Gavin has now flown home from Team GB's training camp in Macau
UK Sport will review Frankie Gavin's last-minute withdrawal from the Olympics as part of their review of boxing and all sports after the Games.
The lightweight world amateur boxing champion was one of Britain's brightest medal hopes in China but he withdrew after failing to make his weight.
The 22-year-old had benefited from Lottery funding worth £70,000 a year in the run-up to the Olympics.
UK Sport said it was the boxer's responsibility to make the weight.
Gavin's Lottery funding included a £25,000 annual payment with the rest going on support services such as coaching, sports medical expertise and dietician's advice.
"We will review the sport post-Games as a matter of course, and not about just one individual," said the UK Sport spokesman.
"Clearly, this will be an issue for the boxing review.
"We do think he has trained incredibly hard and always had the right support but ultimately only he has responsibility for the weight that he is."
GB boxing coach Terry Edwards refuses to apportion blame
Britain's boxing head coach Terry Edwards defended his decision to withdraw Gavin after the fighter was 3lb (1.36kg) over his 60kg mark.
"I felt if I pushed it any further there would have been a serious health risk," he said. "It was the hardest decision I have ever had to make in boxing."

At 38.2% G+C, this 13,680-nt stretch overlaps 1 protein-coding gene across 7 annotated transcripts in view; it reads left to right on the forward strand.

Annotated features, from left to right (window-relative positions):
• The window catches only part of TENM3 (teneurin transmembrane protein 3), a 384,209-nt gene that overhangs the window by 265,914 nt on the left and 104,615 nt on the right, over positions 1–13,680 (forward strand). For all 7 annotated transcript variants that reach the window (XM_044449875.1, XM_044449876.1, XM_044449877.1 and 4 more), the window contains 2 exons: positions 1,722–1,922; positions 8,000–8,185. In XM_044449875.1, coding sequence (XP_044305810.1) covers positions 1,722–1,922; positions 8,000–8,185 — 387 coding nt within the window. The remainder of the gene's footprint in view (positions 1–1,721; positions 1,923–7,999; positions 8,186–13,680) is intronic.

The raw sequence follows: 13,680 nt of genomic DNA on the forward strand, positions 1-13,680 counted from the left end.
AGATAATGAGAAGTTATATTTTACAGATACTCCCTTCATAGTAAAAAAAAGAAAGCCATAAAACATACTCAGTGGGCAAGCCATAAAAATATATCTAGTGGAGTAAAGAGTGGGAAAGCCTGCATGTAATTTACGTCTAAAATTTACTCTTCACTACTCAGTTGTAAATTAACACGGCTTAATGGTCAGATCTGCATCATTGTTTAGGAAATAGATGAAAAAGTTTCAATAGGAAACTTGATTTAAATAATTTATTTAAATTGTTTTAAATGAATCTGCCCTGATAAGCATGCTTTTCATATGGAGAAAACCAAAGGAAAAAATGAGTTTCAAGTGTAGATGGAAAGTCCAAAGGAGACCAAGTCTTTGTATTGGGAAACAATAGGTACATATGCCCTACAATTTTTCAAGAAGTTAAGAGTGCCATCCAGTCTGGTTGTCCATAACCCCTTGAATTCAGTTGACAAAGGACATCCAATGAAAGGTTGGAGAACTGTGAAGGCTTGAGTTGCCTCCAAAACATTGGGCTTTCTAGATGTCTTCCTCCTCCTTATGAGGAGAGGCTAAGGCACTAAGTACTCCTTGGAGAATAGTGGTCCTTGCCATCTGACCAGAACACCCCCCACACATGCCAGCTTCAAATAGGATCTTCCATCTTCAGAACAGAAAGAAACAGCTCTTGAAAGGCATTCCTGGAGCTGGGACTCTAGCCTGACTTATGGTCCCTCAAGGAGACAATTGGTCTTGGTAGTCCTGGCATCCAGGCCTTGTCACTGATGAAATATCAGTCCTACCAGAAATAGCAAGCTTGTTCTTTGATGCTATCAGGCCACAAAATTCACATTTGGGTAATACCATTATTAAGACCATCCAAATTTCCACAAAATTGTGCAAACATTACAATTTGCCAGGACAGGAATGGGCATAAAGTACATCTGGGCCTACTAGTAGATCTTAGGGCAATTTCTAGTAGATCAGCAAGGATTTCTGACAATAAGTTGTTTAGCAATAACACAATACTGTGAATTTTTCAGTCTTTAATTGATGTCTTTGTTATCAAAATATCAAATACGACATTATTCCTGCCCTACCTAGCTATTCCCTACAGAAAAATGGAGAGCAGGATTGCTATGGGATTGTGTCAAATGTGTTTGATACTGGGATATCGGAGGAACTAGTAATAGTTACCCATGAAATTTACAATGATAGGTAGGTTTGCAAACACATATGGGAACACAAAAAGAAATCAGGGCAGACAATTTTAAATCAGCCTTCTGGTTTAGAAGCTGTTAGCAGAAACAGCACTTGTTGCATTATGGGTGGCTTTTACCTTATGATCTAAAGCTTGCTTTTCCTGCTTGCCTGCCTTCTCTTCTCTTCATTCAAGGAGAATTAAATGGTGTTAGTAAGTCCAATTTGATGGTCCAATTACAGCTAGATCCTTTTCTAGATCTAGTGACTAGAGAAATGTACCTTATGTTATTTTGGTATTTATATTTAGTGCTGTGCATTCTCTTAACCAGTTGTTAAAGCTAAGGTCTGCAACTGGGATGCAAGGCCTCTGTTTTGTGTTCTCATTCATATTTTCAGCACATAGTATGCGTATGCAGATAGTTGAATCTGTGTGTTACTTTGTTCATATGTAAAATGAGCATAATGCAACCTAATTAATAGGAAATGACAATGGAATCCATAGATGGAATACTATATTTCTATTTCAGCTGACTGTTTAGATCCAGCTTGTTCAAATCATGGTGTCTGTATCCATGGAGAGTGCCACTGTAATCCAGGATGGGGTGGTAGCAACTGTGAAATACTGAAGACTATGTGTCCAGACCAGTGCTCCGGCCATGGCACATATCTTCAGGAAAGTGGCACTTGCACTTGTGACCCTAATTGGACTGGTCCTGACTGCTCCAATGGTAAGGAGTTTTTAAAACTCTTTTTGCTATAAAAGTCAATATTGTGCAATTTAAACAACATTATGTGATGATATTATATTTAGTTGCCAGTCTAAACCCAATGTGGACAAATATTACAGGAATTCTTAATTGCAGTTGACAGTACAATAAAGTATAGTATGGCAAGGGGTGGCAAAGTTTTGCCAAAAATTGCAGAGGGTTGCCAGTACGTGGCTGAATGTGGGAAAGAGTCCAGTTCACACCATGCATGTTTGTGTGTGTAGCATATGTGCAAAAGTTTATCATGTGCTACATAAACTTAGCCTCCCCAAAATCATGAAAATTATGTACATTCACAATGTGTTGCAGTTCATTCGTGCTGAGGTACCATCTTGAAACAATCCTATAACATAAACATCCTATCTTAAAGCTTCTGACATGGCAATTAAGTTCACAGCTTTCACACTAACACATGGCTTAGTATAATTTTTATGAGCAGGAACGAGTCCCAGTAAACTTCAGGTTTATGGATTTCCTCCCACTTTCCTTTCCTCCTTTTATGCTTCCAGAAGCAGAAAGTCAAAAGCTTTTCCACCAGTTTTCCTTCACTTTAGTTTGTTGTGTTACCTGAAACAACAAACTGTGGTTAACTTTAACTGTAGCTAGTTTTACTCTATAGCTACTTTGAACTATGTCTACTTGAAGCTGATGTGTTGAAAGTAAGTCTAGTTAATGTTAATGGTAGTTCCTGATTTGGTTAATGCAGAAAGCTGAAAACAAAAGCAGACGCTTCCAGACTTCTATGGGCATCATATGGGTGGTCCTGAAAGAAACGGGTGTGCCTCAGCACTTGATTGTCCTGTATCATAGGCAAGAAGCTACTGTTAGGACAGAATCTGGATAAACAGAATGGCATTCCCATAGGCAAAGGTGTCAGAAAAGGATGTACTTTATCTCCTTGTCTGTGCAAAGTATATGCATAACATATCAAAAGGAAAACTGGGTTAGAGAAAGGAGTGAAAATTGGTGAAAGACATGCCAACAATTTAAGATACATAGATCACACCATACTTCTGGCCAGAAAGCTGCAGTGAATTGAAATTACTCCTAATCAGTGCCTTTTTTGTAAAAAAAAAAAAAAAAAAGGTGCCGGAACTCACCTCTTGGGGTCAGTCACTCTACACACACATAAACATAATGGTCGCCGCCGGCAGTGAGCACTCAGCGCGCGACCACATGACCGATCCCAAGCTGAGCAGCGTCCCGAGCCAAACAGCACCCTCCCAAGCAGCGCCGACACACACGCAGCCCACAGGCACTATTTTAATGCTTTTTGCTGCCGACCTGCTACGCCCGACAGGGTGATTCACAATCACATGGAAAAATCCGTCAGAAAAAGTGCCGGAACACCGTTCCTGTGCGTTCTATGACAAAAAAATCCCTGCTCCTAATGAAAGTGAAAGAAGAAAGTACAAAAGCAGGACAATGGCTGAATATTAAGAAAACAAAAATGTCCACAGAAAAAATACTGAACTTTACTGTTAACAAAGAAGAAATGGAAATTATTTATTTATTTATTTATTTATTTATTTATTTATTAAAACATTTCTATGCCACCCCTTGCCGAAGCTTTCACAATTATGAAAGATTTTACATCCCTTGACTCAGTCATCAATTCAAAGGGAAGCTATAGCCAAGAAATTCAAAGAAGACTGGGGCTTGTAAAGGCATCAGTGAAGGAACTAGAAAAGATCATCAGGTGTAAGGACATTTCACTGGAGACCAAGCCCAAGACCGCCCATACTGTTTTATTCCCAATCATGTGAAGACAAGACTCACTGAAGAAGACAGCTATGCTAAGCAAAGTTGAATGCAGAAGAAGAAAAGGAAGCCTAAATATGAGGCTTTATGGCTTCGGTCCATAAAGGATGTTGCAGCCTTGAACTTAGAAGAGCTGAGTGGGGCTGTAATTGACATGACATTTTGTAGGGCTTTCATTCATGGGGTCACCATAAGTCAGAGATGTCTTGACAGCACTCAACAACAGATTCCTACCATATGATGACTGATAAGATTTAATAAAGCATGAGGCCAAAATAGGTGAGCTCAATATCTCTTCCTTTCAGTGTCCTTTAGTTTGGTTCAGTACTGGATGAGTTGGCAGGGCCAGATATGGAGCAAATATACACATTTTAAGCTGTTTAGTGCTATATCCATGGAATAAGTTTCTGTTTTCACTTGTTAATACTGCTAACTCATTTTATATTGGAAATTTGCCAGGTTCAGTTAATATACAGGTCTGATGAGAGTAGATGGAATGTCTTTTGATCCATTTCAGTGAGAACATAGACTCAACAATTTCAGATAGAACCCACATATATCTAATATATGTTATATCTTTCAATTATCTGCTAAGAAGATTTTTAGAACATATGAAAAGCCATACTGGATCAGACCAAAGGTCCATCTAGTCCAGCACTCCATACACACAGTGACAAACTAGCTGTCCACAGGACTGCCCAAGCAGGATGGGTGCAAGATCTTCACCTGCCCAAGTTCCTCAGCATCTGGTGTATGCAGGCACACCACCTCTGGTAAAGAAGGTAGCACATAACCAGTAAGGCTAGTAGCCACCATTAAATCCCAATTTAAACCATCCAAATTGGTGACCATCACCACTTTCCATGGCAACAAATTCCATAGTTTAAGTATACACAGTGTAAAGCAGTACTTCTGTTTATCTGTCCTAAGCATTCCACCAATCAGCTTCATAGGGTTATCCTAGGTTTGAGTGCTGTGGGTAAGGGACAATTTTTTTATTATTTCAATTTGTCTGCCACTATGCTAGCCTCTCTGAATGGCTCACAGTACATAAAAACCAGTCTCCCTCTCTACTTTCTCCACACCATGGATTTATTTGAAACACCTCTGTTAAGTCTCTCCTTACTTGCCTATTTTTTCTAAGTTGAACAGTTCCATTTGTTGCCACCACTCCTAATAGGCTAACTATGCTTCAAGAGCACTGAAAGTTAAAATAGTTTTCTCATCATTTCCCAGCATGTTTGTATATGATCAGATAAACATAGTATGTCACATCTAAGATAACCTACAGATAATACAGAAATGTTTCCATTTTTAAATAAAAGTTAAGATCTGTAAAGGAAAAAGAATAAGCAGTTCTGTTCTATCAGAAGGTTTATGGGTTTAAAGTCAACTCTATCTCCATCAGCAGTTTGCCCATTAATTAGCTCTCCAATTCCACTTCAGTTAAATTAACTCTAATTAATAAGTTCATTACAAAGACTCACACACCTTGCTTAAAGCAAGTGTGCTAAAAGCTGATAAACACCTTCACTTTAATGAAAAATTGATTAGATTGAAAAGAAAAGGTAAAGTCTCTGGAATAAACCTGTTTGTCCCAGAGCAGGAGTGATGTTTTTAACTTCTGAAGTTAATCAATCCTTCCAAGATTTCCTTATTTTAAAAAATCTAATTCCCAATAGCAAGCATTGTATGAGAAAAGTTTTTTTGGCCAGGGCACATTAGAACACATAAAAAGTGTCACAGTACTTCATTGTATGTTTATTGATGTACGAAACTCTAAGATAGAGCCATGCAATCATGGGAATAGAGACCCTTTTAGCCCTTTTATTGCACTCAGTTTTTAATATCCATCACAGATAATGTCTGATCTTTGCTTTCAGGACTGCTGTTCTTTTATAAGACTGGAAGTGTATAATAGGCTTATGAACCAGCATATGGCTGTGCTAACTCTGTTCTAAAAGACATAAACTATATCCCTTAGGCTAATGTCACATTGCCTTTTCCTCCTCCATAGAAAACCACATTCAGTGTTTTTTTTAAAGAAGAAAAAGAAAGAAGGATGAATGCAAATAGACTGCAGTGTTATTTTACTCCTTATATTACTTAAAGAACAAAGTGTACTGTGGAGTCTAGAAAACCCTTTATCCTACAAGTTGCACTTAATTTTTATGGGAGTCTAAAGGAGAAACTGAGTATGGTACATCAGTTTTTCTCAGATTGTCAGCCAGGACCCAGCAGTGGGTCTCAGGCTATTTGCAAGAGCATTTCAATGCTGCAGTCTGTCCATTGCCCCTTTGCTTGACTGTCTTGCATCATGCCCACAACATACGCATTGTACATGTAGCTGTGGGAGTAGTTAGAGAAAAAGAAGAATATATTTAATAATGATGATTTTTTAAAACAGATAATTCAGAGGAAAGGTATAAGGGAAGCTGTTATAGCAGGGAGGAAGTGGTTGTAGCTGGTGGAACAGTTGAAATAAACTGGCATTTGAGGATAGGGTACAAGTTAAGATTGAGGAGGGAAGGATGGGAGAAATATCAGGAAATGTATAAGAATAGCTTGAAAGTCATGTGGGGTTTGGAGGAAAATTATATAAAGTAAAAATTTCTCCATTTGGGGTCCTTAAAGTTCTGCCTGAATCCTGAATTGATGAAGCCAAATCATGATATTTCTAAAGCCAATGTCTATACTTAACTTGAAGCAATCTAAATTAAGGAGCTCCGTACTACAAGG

But nutritionist Kerry Kayes, who had worked with Gavin in the build-up to Beijing, said team officials should be blamed for his early exit.
"It's simply criminal that he's not going to the Olympics," Kayes, who has also worked with Ricky Hatton, told The Guardian. "I can only guess that some real errors have been made and that Frankie has been let down."
"What happened has cost Frankie Gavin a million pounds. That's how much they were saying an Olympic gold medal would have been worth to him if he turned pro straight after the Games. And it's just been ruined now."
Kayes said he had been denied the chance to work with Gavin in Macau by British amateur boxing officials and was sure he could have helped the fighter reach his weight.
"I guarantee that I would have got Frankie Gavin to make the weight," he added.
"I'm the guy who starts working with Ricky Hatton when he rolls into the gym, weighing 185 pounds, and I get him to shift 45 pounds in time to make the weight every time before every fight."
Amateur Boxing Association chief executive Paul King said: "ABAE will launch an internal investigation into the circumstances leading up to [Gavin's] withdrawal, which is a massive blow to our gold medal hopes, and to our essential UK Sport and lottery funding."
This page is best viewed in an up-to-date web browser with style sheets (CSS) enabled. While you will be able to view the content of this page in your current browser, you will not be able to get the full visual experience. Please consider upgrading your browser software or enabling style sheets (CSS) if you are able to do so.